The same Wistful Vista ridgeline remains a part of today's residential landscape, as seen in this shot taken looking west from Conifer Street near Sabra Avenue.
"The Fighting Kentuckian": John Wayne defends Wistful Vista
An angular ridgeline that forms part of the northeast corner of Wistful Vista can been seen in the left half of the frame of this promo still for "The Fighting Kentuckian."
In a shot taken just in the past few weeks, the same angular ridgeline can be seen. The thick growth of trees in the foreground follows the bed of Medea Creek.
With the impressive filming history of the Medea Creek Ranch finally coming to light, it becomes clear that the Oak Park location was one of the most important production hubs in the Conejo Valley region.
Lindero Canyon: Final resting place of "Old Yeller" in the 1957 Disney tearjerker
Other sites in the region also boast exhaustive production resumes — notably nearby Lindero Canyon and Janss Conejo farther west, two filming locations we hope to explore in upcoming posts.
But it's exciting to be able to finally give Oak Park and the Medea Creek Ranch their long overdue spotlight — along with their proper place in Conejo Valley movie location history.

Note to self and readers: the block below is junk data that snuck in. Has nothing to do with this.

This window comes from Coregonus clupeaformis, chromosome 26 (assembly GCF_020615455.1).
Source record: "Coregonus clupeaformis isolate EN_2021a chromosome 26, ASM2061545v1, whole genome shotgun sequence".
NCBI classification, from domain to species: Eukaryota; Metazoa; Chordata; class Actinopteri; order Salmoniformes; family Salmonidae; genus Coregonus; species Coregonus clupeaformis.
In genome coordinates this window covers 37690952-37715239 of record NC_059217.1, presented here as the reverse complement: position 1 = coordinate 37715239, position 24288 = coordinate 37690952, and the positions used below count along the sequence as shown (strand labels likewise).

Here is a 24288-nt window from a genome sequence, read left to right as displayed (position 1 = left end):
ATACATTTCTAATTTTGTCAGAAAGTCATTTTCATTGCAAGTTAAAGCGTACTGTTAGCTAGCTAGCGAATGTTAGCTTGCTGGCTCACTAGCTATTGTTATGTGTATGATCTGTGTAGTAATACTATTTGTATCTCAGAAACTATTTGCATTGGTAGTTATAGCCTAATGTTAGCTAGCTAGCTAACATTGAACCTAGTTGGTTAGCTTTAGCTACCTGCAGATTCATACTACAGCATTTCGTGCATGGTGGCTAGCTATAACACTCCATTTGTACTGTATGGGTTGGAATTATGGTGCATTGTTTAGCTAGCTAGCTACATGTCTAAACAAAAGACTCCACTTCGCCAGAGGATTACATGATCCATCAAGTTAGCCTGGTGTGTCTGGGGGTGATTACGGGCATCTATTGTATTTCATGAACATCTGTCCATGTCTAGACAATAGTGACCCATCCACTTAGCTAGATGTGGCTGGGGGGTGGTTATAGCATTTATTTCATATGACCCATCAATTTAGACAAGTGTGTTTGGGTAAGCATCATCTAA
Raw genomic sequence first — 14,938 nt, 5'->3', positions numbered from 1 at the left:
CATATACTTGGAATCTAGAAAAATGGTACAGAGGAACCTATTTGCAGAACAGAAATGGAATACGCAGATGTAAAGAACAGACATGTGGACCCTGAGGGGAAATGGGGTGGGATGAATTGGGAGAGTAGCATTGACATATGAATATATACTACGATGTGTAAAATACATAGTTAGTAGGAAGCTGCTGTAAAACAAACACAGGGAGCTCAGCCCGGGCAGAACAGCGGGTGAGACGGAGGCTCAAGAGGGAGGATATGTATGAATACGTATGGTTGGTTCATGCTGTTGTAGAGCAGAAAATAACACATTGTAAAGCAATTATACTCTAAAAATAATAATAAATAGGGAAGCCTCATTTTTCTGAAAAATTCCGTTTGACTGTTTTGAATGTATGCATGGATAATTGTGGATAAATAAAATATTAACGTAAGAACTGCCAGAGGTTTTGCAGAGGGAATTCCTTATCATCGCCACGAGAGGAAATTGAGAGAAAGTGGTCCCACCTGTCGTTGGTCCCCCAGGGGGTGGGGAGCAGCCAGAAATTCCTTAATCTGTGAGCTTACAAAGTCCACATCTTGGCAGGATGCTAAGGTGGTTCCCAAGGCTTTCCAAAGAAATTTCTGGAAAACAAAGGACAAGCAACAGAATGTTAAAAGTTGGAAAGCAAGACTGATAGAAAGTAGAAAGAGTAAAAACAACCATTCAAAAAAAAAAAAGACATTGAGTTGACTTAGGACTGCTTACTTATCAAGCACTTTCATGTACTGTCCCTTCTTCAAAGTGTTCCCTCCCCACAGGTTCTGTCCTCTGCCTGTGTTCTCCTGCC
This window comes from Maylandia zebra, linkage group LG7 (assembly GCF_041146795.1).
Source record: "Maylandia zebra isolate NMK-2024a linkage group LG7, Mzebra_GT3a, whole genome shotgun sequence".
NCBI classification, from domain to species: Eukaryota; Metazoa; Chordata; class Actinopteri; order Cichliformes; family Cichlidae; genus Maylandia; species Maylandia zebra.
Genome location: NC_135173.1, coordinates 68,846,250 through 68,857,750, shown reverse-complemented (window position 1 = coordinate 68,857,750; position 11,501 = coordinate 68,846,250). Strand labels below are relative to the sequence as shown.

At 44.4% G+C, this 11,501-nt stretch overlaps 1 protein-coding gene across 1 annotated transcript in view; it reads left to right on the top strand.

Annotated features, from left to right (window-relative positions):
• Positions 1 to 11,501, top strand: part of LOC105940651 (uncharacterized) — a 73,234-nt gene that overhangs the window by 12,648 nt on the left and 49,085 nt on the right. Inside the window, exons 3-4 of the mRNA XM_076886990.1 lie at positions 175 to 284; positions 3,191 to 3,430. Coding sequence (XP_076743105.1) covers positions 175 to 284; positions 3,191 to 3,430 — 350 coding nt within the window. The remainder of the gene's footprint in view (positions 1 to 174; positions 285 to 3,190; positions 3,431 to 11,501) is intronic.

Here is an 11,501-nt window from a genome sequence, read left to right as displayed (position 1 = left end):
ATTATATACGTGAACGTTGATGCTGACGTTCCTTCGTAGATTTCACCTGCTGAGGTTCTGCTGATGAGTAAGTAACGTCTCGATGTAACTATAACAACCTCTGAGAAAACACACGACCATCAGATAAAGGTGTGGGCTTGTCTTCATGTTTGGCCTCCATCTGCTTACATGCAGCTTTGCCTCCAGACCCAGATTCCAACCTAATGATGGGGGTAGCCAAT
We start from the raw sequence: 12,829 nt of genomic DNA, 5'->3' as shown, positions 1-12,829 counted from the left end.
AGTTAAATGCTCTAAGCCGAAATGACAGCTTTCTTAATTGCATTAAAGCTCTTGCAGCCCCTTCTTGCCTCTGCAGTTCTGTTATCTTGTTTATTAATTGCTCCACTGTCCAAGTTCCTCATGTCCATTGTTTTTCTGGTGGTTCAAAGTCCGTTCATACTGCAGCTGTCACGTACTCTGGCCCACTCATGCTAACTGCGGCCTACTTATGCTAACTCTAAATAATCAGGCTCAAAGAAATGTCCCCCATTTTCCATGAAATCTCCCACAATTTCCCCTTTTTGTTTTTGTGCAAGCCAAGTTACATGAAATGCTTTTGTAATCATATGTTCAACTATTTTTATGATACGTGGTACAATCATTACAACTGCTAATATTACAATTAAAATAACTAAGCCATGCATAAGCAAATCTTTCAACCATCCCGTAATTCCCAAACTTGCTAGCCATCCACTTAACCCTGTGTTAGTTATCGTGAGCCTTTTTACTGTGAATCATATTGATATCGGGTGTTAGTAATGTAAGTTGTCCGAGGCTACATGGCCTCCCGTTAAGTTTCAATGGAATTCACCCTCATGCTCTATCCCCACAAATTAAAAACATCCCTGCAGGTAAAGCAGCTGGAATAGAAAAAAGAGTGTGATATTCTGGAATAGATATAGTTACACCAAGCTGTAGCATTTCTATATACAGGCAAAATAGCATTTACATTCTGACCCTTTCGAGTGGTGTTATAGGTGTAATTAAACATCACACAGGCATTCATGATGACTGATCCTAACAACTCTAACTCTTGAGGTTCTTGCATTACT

Oak Park: Sunset over Wistful Vista (Harry Medved photo)
Like the rest of the Conejo Valley region, Oak Park remains a beautiful place today — and its rich movie history just makes it that much more interesting.
Harry Medved has authored and co-authored a number of excellent books on movie history and the history of the Southern California region. I strongly recommend his "Hollywood Escapes," which details how to find a vast array of interesting movie locations.
Harry also played a major role in the fine collaborative effort "Images of America: Oak Park."
A head's-up about the Oak Park book: Be careful not to mix it up with a book with the exact same title that's all about the Detroit suburb of the same name. A link below will take you to the right book.
Here's a video about filming in Oak Park and North Ranch — the Westlake Village community centered around Lindero Canyon — from Marc Franklin of Franklin Creative Media, who worked with Harry Medved on the project.
Below are some links to Amazon, where you can buy Harry Medved's incredible book about exploring Southern California filming locations, "Hollywood Escapes," along with "Images of America: Oak Park" (the one about the California location) and Susan M. Pascal's "Images of America: Agoura Hills."